Hiram Sasser, director of litigation for the Liberty Institute, made arguments on behalf of State Rep. Warren Chisum and Texas Agriculture Commissioner Todd Staples, who filed a friend-of-the-court brief opposing the divorce. Chisum and Staples, both Republicans, were authors of Texas’ 2005 constitutional amendment banning same-sex marriage.

Sasser noted that 76 percent of voters approved the amendment, and he said the issue of same-sex divorce shouldn’t be decided by judges. Under the federal Defense of Marriage Act, signed by President Bill Clinton in 1996, states can choose not to recognize same-sex marriages from elsewhere.

“I think President Clinton said it best when he said we have to honor the decisions of the states,” Sasser said during the press conference, which representatives from the AG’s office didn’t attend. “Instead of the courts, the people who want to overturn the constitutional amendment need to go the ballot box.”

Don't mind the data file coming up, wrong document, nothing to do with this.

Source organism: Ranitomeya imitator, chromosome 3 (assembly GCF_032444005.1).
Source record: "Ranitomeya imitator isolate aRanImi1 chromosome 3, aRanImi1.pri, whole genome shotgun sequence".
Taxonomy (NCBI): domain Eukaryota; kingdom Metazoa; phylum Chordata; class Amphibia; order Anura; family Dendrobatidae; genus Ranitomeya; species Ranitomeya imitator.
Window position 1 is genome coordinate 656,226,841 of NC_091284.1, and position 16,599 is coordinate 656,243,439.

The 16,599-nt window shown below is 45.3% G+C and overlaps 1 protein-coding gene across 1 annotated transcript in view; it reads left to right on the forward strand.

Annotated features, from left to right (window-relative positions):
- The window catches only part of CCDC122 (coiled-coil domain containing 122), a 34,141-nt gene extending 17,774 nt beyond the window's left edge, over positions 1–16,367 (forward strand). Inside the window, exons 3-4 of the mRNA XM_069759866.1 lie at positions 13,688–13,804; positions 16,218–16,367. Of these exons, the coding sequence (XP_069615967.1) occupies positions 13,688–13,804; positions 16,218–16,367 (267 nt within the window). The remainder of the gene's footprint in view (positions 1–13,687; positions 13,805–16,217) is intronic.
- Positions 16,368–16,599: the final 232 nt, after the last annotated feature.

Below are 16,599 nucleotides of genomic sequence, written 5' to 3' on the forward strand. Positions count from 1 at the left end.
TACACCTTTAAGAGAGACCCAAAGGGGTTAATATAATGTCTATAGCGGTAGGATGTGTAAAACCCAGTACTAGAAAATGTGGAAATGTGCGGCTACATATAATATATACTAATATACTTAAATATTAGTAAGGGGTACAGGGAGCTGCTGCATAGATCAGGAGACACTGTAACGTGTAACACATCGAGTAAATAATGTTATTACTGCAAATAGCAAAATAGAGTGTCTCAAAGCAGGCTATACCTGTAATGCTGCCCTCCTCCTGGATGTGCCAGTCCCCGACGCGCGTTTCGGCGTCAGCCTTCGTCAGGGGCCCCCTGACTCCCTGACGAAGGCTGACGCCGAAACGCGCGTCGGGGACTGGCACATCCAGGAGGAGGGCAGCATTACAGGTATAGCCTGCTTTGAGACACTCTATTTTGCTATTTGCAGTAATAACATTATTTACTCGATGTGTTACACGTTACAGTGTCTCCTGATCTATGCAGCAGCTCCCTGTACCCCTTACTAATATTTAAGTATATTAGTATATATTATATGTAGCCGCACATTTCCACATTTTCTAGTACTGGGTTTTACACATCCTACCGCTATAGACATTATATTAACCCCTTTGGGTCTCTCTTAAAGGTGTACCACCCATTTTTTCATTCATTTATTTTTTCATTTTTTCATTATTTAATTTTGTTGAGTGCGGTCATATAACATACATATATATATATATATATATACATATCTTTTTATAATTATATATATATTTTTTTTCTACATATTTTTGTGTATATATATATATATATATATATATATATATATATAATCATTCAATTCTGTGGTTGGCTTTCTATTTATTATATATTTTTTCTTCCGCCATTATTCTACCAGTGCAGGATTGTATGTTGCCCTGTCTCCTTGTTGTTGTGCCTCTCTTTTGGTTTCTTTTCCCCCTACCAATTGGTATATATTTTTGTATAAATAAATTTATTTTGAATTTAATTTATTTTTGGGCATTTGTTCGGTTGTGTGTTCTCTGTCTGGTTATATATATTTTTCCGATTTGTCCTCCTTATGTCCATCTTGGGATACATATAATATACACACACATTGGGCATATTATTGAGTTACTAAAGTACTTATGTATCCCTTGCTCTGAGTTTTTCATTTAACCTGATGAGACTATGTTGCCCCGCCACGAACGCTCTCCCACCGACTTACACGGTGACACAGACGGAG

Sasser characterized gay divorce as an attack on same-sex marriage, but Scheske noted that constitutional issues didn’t arise in the case until the AG’s office became involved.

J.B. filed for a divorce in January 2009, and a day later Republican Attorney General Greg Abbott challenged the petition. Judge Tena Callahan, a Democrat, ruled in October of last year that she had jurisdiction to hear the case, saying Texas’ bans on same-sex marriage violate the equal protection clause of the 14th amendment.

At the request of J.B.’s attorneys, Callahan later amended her ruling to say that the case doesn’t implicate Texas’ marriage bans, but instead involves the question of whether same-sex divorces can be granted under the state’s Family Code.

“Granting a divorce to a same-sex couple promotes Texas policy because it ends a same-sex marriage,” Scheske told the appeals court on Wednesday.

“We think it’s axiomatic that granting a divorce means one less same-sex marriage in Texas,” he said later at the press conference. “We’re not challenging the same-sex marriage ban. That’s not what we’re doing, because my client is already in a same-sex marriage. My client just wants a divorce.”